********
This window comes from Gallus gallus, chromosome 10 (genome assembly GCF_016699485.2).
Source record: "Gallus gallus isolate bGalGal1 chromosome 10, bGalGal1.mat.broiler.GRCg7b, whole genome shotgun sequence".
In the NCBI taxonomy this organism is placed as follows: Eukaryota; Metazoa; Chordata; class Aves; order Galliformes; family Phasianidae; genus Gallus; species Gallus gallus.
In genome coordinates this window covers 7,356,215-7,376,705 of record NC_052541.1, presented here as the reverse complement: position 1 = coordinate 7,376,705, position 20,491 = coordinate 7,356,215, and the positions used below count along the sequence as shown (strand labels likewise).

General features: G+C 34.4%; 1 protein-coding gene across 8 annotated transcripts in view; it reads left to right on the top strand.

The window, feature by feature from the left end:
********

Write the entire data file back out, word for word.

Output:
This window comes from Gallus gallus, chromosome 10 (genome assembly GCF_016699485.2).
Source record: "Gallus gallus isolate bGalGal1 chromosome 10, bGalGal1.mat.broiler.GRCg7b, whole genome shotgun sequence".
In the NCBI taxonomy this organism is placed as follows: Eukaryota; Metazoa; Chordata; class Aves; order Galliformes; family Phasianidae; genus Gallus; species Gallus gallus.
In genome coordinates this window covers 7,356,215-7,376,705 of record NC_052541.1, presented here as the reverse complement: position 1 = coordinate 7,376,705, position 20,491 = coordinate 7,356,215, and the positions used below count along the sequence as shown (strand labels likewise).

General features: G+C 34.4%; 1 protein-coding gene across 8 annotated transcripts in view; it reads left to right on the top strand.

The window, feature by feature from the left end: